moquer

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French[edit]

Etymology[edit]

From Middle French mocquer, from Old French moquer, from Middle Dutch mocken (to mumble) or Middle Low German mucken (to grumble, speak with half-opened mouth), both from Old Saxon *mokkian, *mukkian (to low, mumble), from Proto-Germanic *mukkijaną, *mūhaną (to low, bellow, shout), from Proto-Indo-European *mūg-, *mūk- (to low, mumble). Cognate with Old High German firmucken (to be stupid), Old High German muckazzen (to speak quietly, say a word) (Modern German mucksen). More at mock.

Pronunciation[edit]

Verb[edit]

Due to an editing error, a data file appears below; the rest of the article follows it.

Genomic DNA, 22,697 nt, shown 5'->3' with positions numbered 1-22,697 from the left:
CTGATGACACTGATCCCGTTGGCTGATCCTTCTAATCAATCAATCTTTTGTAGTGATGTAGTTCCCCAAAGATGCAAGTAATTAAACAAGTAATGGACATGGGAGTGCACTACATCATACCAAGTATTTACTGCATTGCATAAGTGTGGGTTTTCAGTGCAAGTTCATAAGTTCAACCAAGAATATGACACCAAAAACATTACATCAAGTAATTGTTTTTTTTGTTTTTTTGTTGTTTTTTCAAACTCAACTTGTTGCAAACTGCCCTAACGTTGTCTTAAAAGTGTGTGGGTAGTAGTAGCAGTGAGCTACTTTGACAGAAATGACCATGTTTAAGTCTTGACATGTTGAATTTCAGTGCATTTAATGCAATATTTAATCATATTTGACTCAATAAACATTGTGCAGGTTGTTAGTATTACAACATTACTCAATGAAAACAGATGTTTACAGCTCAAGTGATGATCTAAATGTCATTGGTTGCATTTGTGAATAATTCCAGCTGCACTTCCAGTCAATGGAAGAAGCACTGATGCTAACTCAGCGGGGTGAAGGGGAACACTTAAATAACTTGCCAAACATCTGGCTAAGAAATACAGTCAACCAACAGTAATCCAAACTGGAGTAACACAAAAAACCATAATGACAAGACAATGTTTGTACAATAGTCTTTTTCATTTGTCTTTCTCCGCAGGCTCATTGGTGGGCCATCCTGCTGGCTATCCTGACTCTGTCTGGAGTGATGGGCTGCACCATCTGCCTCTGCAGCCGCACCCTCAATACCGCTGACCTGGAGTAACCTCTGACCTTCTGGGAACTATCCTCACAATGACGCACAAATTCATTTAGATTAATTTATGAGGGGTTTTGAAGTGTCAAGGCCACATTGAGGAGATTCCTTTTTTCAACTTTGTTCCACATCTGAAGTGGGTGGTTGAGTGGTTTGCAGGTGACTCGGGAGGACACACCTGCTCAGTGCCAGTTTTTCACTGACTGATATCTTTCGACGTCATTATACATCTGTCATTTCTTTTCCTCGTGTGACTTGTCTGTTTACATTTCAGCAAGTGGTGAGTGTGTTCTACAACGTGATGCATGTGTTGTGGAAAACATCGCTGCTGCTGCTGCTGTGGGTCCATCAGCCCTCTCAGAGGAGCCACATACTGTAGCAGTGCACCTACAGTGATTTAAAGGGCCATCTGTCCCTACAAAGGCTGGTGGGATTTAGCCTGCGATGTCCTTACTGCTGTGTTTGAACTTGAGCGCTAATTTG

moquer

  1. (transitive, literary) to mock
  2. (pronominal, used with de) to make fun of
  3. (reflexive, used with en) to be indifferent; to not care

Conjugation[edit]

External links[edit]


Old French[edit]

Verb[edit]

moquer

  1. (reflexive, se moquer) to mock; to make fun of

Conjugation[edit]

  • This verb conjugates similarly to other verbs ending -er. However, in the present tense an extra supporting e is needed in the first-person singular indicative and throughout the singular subjunctive, and the third-person singular subjunctive ending -t is lost. Old French conjugation varies significantly by date and by region. The following conjugation should be treated as a guide.